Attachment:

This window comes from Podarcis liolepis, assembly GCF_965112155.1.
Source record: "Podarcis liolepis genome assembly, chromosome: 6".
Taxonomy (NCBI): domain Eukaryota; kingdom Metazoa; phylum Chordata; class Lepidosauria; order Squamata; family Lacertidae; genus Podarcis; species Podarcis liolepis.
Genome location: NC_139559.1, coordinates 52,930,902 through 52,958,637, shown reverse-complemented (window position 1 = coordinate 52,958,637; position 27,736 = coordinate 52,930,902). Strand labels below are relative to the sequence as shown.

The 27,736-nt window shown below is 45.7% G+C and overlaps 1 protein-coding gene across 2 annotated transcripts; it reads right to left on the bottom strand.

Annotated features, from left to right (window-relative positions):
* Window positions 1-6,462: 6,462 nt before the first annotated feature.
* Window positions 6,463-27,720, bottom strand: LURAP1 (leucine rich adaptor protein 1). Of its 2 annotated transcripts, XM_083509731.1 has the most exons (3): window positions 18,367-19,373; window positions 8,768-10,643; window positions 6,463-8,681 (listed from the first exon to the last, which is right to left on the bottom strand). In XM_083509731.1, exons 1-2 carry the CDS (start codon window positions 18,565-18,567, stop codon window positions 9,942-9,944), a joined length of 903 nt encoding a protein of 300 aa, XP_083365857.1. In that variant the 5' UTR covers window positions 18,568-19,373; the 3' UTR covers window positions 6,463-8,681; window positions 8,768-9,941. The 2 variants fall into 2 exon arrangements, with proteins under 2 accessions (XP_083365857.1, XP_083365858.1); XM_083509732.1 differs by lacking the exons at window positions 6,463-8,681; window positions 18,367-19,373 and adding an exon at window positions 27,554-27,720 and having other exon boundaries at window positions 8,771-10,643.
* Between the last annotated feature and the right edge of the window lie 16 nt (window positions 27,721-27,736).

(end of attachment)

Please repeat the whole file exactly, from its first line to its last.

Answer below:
This window comes from Podarcis liolepis, assembly GCF_965112155.1.
Source record: "Podarcis liolepis genome assembly, chromosome: 6".
Taxonomy (NCBI): domain Eukaryota; kingdom Metazoa; phylum Chordata; class Lepidosauria; order Squamata; family Lacertidae; genus Podarcis; species Podarcis liolepis.
Genome location: NC_139559.1, coordinates 52,930,902 through 52,958,637, shown reverse-complemented (window position 1 = coordinate 52,958,637; position 27,736 = coordinate 52,930,902). Strand labels below are relative to the sequence as shown.

The 27,736-nt window shown below is 45.7% G+C and overlaps 1 protein-coding gene across 2 annotated transcripts; it reads right to left on the bottom strand.

Annotated features, from left to right (window-relative positions):
* Window positions 1-6,462: 6,462 nt before the first annotated feature.
* Window positions 6,463-27,720, bottom strand: LURAP1 (leucine rich adaptor protein 1). Of its 2 annotated transcripts, XM_083509731.1 has the most exons (3): window positions 18,367-19,373; window positions 8,768-10,643; window positions 6,463-8,681 (listed from the first exon to the last, which is right to left on the bottom strand). In XM_083509731.1, exons 1-2 carry the CDS (start codon window positions 18,565-18,567, stop codon window positions 9,942-9,944), a joined length of 903 nt encoding a protein of 300 aa, XP_083365857.1. In that variant the 5' UTR covers window positions 18,568-19,373; the 3' UTR covers window positions 6,463-8,681; window positions 8,768-9,941. The 2 variants fall into 2 exon arrangements, with proteins under 2 accessions (XP_083365857.1, XP_083365858.1); XM_083509732.1 differs by lacking the exons at window positions 6,463-8,681; window positions 18,367-19,373 and adding an exon at window positions 27,554-27,720 and having other exon boundaries at window positions 8,771-10,643.
* Between the last annotated feature and the right edge of the window lie 16 nt (window positions 27,721-27,736).